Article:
Seldom shy of expressing his opinions - even when they fly in the face of all conventional wisdom - controversial Red Bull motorsport advisor Dr. Helmut Marko has claimed that Mark Webber would never have got near enough to challenge his team-mate Sebastian Vettel for the F1 2010 World Championship crown had it not been for the young German's chronic ill-fortune in the reliability stakes.

Vettel and Webber endured a distinctly frosty relationship last season, highlighted by notable flashpoints such as Istanbul and Silverstone - but the fact that both remained in the title chase right down to the Abu Dhabi finale posed a problem for Red Bull Racing, with questions arising as to whether or not Webber, as the then better-placed of the pair, should be favoured.

In the end, of course, the energy drinks-backed outfit stuck steadfastly to its policy of favouring neither driver over the other and of refusing to implement team orders - unlike some of its rivals - and that dogged persistence in the face of considerable criticism and opposition was vindicated by Webber's off-colour form in the UAE and Vettel's imperious charge to championship glory.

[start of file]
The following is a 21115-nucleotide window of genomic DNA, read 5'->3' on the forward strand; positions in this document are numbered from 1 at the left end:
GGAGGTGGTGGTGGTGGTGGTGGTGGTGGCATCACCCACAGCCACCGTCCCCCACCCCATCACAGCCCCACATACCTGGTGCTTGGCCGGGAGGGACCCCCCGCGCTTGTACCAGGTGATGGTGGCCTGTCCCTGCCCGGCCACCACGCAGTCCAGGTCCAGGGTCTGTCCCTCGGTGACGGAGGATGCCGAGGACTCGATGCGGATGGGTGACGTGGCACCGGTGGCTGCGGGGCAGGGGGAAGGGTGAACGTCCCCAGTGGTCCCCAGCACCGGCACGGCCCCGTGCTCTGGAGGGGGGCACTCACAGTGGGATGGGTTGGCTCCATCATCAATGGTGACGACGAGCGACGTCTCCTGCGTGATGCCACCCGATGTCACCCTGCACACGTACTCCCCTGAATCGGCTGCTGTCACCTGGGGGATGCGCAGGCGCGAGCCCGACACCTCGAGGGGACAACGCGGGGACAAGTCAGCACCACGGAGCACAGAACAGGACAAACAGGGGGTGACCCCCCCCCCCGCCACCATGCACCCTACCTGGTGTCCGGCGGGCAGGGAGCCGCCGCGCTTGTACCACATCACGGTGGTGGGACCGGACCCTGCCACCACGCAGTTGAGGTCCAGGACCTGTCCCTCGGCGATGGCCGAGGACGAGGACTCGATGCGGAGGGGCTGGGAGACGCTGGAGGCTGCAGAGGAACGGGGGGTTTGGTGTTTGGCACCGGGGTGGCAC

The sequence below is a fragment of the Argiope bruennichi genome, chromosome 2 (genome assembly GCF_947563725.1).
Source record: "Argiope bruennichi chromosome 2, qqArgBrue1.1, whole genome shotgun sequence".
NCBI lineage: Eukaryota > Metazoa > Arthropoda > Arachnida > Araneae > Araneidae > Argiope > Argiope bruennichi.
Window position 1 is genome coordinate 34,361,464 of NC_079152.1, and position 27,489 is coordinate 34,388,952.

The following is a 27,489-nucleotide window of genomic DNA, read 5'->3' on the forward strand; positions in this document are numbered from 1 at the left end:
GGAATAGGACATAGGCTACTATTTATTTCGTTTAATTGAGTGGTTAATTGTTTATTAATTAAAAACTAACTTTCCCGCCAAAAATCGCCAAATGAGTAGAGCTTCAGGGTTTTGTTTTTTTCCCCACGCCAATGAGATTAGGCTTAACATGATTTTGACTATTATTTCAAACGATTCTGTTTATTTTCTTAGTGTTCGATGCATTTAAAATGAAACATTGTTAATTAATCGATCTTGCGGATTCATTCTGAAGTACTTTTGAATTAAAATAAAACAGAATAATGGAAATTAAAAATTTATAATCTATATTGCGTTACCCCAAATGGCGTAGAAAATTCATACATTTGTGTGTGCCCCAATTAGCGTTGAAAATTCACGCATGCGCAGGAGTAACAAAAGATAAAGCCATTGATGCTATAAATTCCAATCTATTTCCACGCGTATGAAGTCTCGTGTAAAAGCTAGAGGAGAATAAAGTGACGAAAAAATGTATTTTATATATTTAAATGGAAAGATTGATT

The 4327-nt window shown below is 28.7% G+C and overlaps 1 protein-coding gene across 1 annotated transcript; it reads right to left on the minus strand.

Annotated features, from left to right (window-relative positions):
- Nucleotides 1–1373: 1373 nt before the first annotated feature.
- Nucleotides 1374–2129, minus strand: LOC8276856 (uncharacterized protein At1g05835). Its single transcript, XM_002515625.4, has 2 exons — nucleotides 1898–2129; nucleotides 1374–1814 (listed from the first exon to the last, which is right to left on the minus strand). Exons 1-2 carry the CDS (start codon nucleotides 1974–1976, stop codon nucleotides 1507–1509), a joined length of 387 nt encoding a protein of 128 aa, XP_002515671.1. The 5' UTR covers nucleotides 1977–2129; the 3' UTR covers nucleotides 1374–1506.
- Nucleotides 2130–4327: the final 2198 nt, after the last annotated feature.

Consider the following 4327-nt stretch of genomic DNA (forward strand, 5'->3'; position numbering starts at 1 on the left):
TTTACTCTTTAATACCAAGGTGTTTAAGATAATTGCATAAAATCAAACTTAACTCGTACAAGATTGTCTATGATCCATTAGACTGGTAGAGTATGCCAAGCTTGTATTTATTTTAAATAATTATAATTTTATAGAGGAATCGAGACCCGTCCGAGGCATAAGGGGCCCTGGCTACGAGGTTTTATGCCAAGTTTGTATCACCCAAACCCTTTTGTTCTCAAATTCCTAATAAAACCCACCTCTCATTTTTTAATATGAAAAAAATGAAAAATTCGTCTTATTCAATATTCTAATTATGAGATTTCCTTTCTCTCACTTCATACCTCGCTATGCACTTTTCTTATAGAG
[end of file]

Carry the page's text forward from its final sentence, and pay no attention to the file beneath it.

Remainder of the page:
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Marko, however, suggests that without the kind of mechanical mishaps that cost the sport's new youngest-ever title-winner valuable points in Bahrain, Australia, Barcelona and Korea, Vettel - who set an astonishing ten pole positions over the course of the campaign, five more than any other driver - would have been home-and-dry and well beyond Webber's reach long before Yas Marina, and that consequently the issue of 'team orders' would never have been raised.

"Without the 66 points he lost due to technical defects, the stand-off with Mark Webber would never have occurred," the Austrian - Red Bull owner Dietrich Mateschitz's right-hand man and widely-perceived to be a key Vettel supporter inside the team - told Sport Bild, suggesting that the 23-year-old's true dominance last year was masked by the fragility of the equipment underneath him.

And even though team orders have now been legalised by the FIA for 2011 in the wake of the well-documented Hockenheim fracas, Marko insisted RBR will not be altering its approach.

"We don't use them because the sporting aspect should be the primary focus of F1," the 67-year-old stressed.